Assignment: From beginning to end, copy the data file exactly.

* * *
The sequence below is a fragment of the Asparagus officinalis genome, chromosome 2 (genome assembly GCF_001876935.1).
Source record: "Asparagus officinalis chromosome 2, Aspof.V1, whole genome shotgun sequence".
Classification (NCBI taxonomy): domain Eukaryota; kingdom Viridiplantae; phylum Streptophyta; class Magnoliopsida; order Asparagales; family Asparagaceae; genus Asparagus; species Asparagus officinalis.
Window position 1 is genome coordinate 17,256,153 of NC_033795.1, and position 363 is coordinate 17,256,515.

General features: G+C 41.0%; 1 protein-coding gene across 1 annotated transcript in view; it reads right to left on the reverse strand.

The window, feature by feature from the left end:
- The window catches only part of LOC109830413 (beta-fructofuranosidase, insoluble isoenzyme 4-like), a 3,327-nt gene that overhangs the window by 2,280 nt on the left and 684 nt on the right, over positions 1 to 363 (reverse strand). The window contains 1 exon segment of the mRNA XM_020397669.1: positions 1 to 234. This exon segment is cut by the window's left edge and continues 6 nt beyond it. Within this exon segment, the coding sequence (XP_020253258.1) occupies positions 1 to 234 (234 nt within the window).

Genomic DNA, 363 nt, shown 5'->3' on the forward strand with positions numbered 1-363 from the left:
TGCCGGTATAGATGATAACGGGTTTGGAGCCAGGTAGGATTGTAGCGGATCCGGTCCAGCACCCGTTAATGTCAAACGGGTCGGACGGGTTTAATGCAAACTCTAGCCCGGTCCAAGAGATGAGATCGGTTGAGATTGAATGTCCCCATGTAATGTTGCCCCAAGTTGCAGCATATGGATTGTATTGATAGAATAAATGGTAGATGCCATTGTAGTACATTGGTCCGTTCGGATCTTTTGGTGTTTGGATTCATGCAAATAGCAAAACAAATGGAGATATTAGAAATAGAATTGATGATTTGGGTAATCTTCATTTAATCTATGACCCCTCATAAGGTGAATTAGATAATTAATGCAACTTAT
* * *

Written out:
The sequence below is a fragment of the Asparagus officinalis genome, chromosome 2 (genome assembly GCF_001876935.1).
Source record: "Asparagus officinalis chromosome 2, Aspof.V1, whole genome shotgun sequence".
Classification (NCBI taxonomy): domain Eukaryota; kingdom Viridiplantae; phylum Streptophyta; class Magnoliopsida; order Asparagales; family Asparagaceae; genus Asparagus; species Asparagus officinalis.
Window position 1 is genome coordinate 17,256,153 of NC_033795.1, and position 363 is coordinate 17,256,515.

General features: G+C 41.0%; 1 protein-coding gene across 1 annotated transcript in view; it reads right to left on the reverse strand.

The window, feature by feature from the left end:
- The window catches only part of LOC109830413 (beta-fructofuranosidase, insoluble isoenzyme 4-like), a 3,327-nt gene that overhangs the window by 2,280 nt on the left and 684 nt on the right, over positions 1 to 363 (reverse strand). The window contains 1 exon segment of the mRNA XM_020397669.1: positions 1 to 234. This exon segment is cut by the window's left edge and continues 6 nt beyond it. Within this exon segment, the coding sequence (XP_020253258.1) occupies positions 1 to 234 (234 nt within the window).

Genomic DNA, 363 nt, shown 5'->3' on the forward strand with positions numbered 1-363 from the left:
TGCCGGTATAGATGATAACGGGTTTGGAGCCAGGTAGGATTGTAGCGGATCCGGTCCAGCACCCGTTAATGTCAAACGGGTCGGACGGGTTTAATGCAAACTCTAGCCCGGTCCAAGAGATGAGATCGGTTGAGATTGAATGTCCCCATGTAATGTTGCCCCAAGTTGCAGCATATGGATTGTATTGATAGAATAAATGGTAGATGCCATTGTAGTACATTGGTCCGTTCGGATCTTTTGGTGTTTGGATTCATGCAAATAGCAAAACAAATGGAGATATTAGAAATAGAATTGATGATTTGGGTAATCTTCATTTAATCTATGACCCCTCATAAGGTGAATTAGATAATTAATGCAACTTAT